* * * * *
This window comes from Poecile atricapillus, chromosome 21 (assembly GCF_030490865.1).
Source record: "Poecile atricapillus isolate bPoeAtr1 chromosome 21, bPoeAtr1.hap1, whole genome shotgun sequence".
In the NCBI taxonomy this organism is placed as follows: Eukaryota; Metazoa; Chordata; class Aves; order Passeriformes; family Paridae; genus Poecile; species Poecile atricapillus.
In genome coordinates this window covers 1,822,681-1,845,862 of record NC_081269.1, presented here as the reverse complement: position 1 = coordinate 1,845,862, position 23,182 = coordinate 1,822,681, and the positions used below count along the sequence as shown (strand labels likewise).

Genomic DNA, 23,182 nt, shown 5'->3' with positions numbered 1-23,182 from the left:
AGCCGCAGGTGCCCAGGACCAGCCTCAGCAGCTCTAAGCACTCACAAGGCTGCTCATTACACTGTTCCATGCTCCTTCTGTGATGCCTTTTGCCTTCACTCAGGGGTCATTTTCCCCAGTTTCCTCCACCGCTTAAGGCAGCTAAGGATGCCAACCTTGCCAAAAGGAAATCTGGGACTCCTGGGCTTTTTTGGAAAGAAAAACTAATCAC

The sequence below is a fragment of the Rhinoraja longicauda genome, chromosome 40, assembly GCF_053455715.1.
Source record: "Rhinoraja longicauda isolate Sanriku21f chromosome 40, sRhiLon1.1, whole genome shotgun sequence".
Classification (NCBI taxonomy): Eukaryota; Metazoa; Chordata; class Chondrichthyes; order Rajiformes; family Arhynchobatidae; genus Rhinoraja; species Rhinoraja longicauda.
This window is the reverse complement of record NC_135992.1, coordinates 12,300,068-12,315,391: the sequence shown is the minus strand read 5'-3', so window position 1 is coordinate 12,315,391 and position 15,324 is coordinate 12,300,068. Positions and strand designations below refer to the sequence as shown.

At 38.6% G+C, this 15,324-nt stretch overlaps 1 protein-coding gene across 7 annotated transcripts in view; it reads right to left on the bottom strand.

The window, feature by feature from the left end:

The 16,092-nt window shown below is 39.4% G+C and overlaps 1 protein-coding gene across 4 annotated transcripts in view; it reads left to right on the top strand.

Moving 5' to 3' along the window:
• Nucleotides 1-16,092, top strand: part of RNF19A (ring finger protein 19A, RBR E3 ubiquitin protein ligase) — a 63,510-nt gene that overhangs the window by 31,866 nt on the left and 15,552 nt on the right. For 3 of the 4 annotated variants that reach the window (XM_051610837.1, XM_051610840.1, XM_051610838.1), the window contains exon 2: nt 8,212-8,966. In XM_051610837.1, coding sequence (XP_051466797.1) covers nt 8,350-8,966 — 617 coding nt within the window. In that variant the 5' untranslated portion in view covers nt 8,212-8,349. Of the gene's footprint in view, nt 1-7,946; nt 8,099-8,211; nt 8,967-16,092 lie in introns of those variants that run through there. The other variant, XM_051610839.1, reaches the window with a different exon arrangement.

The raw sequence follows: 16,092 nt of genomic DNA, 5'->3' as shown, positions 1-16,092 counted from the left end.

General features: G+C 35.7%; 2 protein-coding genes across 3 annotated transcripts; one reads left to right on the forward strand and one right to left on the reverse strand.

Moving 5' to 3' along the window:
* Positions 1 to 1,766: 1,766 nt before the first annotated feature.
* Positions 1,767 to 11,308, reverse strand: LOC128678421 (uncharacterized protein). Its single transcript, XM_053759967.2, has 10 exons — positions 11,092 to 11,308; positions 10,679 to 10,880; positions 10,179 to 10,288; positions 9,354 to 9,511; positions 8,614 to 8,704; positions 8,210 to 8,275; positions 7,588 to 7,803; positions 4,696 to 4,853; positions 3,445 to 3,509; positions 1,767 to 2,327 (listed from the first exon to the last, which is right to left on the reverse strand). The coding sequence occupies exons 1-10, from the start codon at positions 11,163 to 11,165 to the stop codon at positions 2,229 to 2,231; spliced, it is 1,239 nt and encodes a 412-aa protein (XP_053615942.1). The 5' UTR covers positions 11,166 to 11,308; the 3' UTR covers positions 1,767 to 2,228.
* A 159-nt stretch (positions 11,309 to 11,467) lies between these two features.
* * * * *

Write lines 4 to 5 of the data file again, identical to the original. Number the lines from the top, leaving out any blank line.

In genome coordinates this window covers 1,822,681-1,845,862 of record NC_081269.1, presented here as the reverse complement: position 1 = coordinate 1,845,862, position 23,182 = coordinate 1,822,681, and the positions used below count along the sequence as shown (strand labels likewise).

Genomic DNA, 23,182 nt, shown 5'->3' with positions numbered 1-23,182 from the left: